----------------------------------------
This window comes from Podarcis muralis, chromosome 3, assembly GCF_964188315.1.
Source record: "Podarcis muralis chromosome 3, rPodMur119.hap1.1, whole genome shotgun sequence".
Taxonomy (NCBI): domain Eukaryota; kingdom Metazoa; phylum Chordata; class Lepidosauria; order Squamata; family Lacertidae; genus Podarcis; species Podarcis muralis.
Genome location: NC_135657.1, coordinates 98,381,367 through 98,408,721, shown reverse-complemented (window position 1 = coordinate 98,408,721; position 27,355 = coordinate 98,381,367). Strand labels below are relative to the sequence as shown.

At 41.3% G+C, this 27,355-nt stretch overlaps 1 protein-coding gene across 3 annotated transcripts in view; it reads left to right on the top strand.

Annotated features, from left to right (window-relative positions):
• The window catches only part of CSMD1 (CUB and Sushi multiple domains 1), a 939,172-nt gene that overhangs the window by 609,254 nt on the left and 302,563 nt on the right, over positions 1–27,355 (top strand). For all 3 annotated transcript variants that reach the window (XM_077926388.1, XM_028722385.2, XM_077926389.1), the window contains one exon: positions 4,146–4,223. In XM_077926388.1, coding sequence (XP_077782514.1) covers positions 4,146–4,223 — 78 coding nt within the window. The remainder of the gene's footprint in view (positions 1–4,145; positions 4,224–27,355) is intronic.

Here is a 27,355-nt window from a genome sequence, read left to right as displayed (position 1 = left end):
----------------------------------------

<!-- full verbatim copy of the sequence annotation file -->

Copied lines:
This window comes from Podarcis muralis, chromosome 3, assembly GCF_964188315.1.
Source record: "Podarcis muralis chromosome 3, rPodMur119.hap1.1, whole genome shotgun sequence".
Taxonomy (NCBI): domain Eukaryota; kingdom Metazoa; phylum Chordata; class Lepidosauria; order Squamata; family Lacertidae; genus Podarcis; species Podarcis muralis.
Genome location: NC_135657.1, coordinates 98,381,367 through 98,408,721, shown reverse-complemented (window position 1 = coordinate 98,408,721; position 27,355 = coordinate 98,381,367). Strand labels below are relative to the sequence as shown.

At 41.3% G+C, this 27,355-nt stretch overlaps 1 protein-coding gene across 3 annotated transcripts in view; it reads left to right on the top strand.

Annotated features, from left to right (window-relative positions):
• The window catches only part of CSMD1 (CUB and Sushi multiple domains 1), a 939,172-nt gene that overhangs the window by 609,254 nt on the left and 302,563 nt on the right, over positions 1–27,355 (top strand). For all 3 annotated transcript variants that reach the window (XM_077926388.1, XM_028722385.2, XM_077926389.1), the window contains one exon: positions 4,146–4,223. In XM_077926388.1, coding sequence (XP_077782514.1) covers positions 4,146–4,223 — 78 coding nt within the window. The remainder of the gene's footprint in view (positions 1–4,145; positions 4,224–27,355) is intronic.

Here is a 27,355-nt window from a genome sequence, read left to right as displayed (position 1 = left end):